EU farmers' revolt threatens agrarian globalisation
    Possible implications for Azerbaijan

    ANALYTICS  27 February 2024 - 14:52

    Khazar Akhundov

    February 2024 will be remembered for the unprecedented scale and geography of protests by European farmers opposing the agricultural policy pursued in the European Union (EU).

    The stumbling block was the import of grain and other products from Ukraine, among the claims are the low level of subsidies for agriculture, high taxes and rising fuel prices. Farmers also express dissatisfaction with the "green course" of Brussels, which increases production costs. The current negative situation in the EU is only the beginning of the processes of deglobalization of the agricultural sector, segmentation of the food market into local regional clusters with strict customs barriers. All this is fraught with a decrease in supply and an inevitable increase in food prices, and with the strengthening of these trends, it is necessary to accelerate import substitution in Azerbaijan.

    Problems with Ukrainian grain and other agricultural products entering the EU in huge quantities were observed already at the end of 2022, and since April last year, the governments of Poland, Hungary, Bulgaria, Romania and Slovakia have asked the European Commission (EC) to limit the volume of Ukrainian grain and 18 types of products, including milk, eggs, vegetables, meat, oilseeds, sugar, bee products.

    However, it was not possible to protect the EU's domestic agricultural market from dumping, and despite attempts to unilaterally block agricultural supplies from Ukraine, under pressure from EC officials calling for political solidarity with Kyiv, Eastern European countries were forced to agree to transit Ukrainian food under strict control in sealed wagons with GPS modules.

    These compromise agreements expired at the beginning of 2024, and since February, not only in Eastern European countries but also in the largest EU states, a real uprising of farmers began, calling on the EC to impose an embargo on Ukrainian dumping and sharply increase agricultural subsidies for their own farmers.

    The scale of the ongoing processes and the extreme dissatisfaction of European farmers with the current agricultural policy of the EC are evidenced by recent events in France, Poland, the Czech Republic, Slovakia, Hungary, Spain and Bulgaria, where mass multi-day demonstrations of farmers and trade unions with blocking roads and marches on agricultural machinery to the capitals took place. In France, farmers' protests turned into a real battle with the police and gendarmerie during a visit to the Paris International Agricultural Forum by President Emmanuel Macron, as a result of which eight French law enforcement officers were seriously injured.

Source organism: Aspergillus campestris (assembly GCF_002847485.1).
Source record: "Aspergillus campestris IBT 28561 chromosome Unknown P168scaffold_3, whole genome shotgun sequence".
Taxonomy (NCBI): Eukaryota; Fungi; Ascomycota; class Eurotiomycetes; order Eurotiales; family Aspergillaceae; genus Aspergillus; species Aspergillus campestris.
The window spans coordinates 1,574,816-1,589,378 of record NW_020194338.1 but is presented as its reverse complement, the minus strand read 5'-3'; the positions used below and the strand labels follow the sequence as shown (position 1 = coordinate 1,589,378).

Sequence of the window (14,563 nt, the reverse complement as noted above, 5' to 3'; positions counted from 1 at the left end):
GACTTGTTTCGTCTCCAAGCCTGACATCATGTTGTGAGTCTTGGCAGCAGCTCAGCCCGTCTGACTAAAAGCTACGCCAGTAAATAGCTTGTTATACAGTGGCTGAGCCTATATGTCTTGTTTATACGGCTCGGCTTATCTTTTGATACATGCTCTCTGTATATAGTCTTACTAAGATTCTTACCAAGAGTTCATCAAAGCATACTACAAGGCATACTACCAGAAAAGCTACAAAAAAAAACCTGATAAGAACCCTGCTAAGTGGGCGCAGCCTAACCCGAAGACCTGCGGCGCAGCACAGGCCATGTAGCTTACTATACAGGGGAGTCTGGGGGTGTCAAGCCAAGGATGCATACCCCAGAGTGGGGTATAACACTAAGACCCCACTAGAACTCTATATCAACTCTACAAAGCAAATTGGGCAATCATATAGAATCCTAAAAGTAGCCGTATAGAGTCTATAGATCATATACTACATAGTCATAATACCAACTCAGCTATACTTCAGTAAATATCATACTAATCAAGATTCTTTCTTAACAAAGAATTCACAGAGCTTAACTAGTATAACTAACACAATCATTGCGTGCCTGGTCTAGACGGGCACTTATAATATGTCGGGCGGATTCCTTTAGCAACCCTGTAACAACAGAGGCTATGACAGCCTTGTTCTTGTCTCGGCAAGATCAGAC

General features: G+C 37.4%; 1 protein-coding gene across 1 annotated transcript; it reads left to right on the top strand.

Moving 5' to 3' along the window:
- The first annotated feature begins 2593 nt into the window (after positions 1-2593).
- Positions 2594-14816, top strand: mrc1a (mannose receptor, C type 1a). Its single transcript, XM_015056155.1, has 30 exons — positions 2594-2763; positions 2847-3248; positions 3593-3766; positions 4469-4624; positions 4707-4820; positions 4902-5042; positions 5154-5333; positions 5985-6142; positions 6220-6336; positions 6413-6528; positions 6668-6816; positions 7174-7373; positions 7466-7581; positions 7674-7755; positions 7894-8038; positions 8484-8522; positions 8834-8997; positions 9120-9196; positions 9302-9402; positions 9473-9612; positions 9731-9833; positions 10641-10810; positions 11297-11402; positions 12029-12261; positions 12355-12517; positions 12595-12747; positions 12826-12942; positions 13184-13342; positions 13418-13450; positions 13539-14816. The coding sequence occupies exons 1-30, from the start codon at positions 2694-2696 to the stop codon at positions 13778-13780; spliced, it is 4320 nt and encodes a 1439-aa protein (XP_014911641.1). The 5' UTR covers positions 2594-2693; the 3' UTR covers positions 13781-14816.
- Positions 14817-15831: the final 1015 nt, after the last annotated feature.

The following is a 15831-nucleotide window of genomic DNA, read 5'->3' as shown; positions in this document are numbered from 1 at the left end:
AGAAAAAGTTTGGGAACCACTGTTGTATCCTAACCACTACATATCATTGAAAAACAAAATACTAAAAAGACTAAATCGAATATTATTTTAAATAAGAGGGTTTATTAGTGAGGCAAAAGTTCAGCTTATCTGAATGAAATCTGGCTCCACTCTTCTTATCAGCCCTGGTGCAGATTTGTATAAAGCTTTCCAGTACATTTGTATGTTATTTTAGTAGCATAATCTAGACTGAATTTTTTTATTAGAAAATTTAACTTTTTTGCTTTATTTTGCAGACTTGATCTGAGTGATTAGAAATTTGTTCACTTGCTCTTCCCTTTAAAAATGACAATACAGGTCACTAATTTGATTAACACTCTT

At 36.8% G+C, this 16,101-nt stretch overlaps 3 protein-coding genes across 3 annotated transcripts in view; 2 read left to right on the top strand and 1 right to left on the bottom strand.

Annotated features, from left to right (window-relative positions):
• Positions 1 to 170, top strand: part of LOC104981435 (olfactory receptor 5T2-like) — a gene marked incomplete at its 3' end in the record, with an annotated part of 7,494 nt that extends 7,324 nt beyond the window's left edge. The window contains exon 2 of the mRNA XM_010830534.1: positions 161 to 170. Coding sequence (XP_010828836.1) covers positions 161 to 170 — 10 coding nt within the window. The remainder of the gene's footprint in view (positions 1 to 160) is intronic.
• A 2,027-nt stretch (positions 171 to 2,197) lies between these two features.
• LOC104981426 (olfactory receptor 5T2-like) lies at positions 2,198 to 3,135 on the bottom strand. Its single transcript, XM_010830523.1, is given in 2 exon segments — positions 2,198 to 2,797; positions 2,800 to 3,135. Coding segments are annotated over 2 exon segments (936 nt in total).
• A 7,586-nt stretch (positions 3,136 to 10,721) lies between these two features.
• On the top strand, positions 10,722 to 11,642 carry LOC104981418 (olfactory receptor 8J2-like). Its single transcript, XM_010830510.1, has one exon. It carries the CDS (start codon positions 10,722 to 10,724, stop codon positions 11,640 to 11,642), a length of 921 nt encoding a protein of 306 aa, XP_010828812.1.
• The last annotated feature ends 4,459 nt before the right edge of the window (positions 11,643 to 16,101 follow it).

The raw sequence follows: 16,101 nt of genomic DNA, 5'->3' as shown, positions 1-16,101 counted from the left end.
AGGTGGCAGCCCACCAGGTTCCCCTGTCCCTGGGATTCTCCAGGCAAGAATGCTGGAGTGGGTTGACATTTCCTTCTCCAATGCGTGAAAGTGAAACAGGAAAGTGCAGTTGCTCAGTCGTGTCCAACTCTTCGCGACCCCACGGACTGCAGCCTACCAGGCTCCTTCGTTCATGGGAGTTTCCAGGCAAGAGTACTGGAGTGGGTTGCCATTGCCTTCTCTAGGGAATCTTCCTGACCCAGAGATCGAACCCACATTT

Polish farmers who continue to block the S3 road are no less heated, and this protest will last until 20 March: even along with the closure of the border with Ukraine, Polish farmers are threatening to block the border with Germany and strike around the clock. The Czech Republic is also protesting against the government's agricultural policy, where more than 500 tractors arrived in Prague the other day, with more equipment and farmers on their way.

    In early February, at least 80 motorways in Bulgaria were blocked by heavy agricultural machinery. Mass protests against the agricultural policy of the EC and politicians in Brussels also took place in the streets of Madrid, Budapest, Bratislava with the participation of thousands of farmers and many hundreds of tractors blocking the administrative centres of these capitals.

    "The European Commission demonstrates a complete lack of interest in protecting both Slovak and other European farmers - it is blind and deaf. We must respond to this with Slovakia's sovereign foreign policy and a ban on imports of several agricultural products from Ukraine," Slovak Prime Minister Robert Fitzo formulated the essence of European farmers' discontent in this way. - Agricultural products from Ukraine are imported to the EU market without any duties and quotas - from grain to poultry meat, eggs and honey, of course, this is detrimental to our farmers".

    In addition to Ukrainian food dumping, European agrarians are dissatisfied with high taxes in the EU and excessive bureaucracy in obtaining subsidies, the small amount of these subsidies, as well as rising prices for fuel, fertilisers, machinery, etc.

    Farmers are also extremely dissatisfied with the EU's "green course", which provides for the achievement of climate neutrality by member states by 2050, which is why the EC's policy is aimed everywhere at introducing methods of "sustainable agriculture" (mass use of renewable energy sources, gentle land use, tougher measures against environmental pollution, abandonment of agricultural chemistry, etc. D.), which is often incompatible with the practice of intensive agricultural production.

    Judging by the scale of the protests and the discontent of EU farmers, this time the bureaucracy in Brussels will not be able to ignore their demands. This is indirectly evidenced by the recent promises of French President Emmanuel Macron to protect the country's farmers from dumping of imported products coming from outside the EU: "We cannot let our market collapse because of excessive imports, this is a danger zone. Macron said the food sovereignty bill, which will be submitted to the republic's government on 20 March, will designate agriculture and food security as the main common interest of the French nation.